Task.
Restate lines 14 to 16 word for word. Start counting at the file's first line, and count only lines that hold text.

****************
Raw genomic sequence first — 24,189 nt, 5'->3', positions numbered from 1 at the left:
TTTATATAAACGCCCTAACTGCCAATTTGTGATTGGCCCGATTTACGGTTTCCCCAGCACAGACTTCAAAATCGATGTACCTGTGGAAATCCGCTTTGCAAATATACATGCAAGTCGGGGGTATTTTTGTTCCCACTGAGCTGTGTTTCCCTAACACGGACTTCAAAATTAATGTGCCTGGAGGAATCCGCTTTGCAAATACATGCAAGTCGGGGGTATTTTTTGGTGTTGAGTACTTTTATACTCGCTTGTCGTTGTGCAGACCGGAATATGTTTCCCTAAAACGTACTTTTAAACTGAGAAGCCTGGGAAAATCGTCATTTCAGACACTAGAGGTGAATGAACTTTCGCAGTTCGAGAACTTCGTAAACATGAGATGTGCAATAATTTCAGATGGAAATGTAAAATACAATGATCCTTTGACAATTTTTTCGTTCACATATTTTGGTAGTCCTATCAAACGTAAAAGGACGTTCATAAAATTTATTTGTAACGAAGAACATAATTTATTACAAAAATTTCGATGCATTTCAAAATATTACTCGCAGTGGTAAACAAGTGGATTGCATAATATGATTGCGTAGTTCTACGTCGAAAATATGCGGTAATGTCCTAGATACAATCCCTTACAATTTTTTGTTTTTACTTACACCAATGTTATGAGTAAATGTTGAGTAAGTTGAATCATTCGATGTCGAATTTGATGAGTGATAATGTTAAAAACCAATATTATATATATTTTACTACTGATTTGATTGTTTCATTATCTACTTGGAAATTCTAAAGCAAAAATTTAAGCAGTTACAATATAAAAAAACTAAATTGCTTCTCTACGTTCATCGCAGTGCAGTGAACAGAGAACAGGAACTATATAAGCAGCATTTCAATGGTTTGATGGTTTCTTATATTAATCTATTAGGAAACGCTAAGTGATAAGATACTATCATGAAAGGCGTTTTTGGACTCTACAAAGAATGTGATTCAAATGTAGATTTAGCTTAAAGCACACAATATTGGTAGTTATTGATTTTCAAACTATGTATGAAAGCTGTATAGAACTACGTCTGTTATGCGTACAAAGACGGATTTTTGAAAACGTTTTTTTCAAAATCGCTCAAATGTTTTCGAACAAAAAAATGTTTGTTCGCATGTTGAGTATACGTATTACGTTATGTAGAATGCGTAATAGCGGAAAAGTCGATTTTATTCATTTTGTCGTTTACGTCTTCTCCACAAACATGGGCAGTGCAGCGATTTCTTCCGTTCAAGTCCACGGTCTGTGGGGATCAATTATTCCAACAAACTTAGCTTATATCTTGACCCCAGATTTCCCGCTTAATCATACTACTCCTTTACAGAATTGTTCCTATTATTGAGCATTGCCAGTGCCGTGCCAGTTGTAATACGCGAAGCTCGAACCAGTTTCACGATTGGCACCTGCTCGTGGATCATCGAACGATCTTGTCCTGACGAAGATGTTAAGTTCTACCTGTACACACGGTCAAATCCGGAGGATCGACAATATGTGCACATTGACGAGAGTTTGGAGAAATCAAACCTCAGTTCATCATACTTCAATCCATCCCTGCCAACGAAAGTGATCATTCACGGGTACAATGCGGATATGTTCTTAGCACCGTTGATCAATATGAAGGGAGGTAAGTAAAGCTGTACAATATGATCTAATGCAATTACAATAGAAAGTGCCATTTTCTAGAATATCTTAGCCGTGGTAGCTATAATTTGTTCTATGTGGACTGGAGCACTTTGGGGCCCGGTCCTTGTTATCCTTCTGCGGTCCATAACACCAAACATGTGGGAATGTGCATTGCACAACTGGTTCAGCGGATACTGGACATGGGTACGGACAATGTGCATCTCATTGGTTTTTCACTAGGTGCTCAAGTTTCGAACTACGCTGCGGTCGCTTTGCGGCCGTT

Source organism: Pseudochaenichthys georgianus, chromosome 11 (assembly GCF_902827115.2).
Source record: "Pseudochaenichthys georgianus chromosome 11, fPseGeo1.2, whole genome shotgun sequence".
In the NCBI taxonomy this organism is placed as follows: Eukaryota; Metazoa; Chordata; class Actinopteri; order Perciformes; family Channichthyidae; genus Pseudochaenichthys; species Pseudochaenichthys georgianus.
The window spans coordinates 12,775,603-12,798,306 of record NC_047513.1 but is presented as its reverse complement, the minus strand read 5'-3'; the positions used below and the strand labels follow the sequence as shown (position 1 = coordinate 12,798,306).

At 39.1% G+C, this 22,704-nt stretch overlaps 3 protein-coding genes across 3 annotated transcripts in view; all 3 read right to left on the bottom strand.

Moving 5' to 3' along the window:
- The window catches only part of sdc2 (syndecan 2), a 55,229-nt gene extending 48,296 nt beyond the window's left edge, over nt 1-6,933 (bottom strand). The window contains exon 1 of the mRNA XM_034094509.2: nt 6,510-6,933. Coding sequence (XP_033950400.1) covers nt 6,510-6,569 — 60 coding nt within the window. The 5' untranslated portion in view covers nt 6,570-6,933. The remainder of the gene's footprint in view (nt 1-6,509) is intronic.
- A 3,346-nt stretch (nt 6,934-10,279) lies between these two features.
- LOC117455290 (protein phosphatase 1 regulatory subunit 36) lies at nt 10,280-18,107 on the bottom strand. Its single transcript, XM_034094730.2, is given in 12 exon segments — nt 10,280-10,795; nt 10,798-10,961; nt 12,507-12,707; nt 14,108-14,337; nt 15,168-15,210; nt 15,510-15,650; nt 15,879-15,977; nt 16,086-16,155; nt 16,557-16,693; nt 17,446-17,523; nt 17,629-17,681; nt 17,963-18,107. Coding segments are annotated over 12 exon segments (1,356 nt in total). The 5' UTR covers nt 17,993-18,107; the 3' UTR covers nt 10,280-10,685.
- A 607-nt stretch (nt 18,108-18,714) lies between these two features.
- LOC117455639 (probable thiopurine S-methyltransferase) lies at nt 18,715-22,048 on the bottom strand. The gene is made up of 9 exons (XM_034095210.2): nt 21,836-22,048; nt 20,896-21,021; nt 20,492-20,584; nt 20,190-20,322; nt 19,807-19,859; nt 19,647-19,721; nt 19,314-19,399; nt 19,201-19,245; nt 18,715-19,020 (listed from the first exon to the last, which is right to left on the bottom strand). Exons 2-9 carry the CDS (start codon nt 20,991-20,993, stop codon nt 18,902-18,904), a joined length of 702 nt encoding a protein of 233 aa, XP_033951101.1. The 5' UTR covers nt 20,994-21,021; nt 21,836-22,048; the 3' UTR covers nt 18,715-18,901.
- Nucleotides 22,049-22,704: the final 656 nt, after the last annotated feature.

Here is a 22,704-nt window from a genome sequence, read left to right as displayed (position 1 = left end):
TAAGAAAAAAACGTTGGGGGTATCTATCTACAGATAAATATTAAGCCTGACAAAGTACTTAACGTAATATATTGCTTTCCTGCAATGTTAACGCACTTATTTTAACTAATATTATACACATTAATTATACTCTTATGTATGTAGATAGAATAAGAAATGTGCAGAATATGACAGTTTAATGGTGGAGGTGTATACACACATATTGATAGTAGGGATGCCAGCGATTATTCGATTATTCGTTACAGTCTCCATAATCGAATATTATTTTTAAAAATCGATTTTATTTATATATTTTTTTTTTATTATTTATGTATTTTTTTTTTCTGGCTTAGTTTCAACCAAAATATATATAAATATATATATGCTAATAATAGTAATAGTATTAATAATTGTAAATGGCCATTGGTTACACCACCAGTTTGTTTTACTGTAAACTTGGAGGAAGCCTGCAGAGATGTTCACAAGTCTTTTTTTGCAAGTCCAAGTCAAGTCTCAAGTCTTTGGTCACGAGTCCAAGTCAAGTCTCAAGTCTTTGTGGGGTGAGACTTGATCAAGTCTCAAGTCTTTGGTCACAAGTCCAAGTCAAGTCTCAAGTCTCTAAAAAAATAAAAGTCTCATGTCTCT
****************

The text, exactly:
- Nucleotides 22,049-22,704: the final 656 nt, after the last annotated feature.

Here is a 22,704-nt window from a genome sequence, read left to right as displayed (position 1 = left end):
TAAGAAAAAAACGTTGGGGGTATCTATCTACAGATAAATATTAAGCCTGACAAAGTACTTAACGTAATATATTGCTTTCCTGCAATGTTAACGCACTTATTTTAACTAATATTATACACATTAATTATACTCTTATGTATGTAGATAGAATAAGAAATGTGCAGAATATGACAGTTTAATGGTGGAGGTGTATACACACATATTGATAGTAGGGATGCCAGCGATTATTCGATTATTCGTTACAGTCTCCATAATCGAATATTATTTTTAAAAATCGATTTTATTTATATATTTTTTTTTTATTATTTATGTATTTTTTTTTTCTGGCTTAGTTTCAACCAAAATATATATAAATATATATATGCTAATAATAGTAATAGTATTAATAATTGTAAATGGCCATTGGTTACACCACCAGTTTGTTTTACTGTAAACTTGGAGGAAGCCTGCAGAGATGTTCACAAGTCTTTTTTTGCAAGTCCAAGTCAAGTCTCAAGTCTTTGGTCACGAGTCCAAGTCAAGTCTCAAGTCTTTGTGGGGTGAGACTTGATCAAGTCTCAAGTCTTTGGTCACAAGTCCAAGTCAAGTCTCAAGTCTCTAAAAAAATAAAAGTCTCATGTCTCT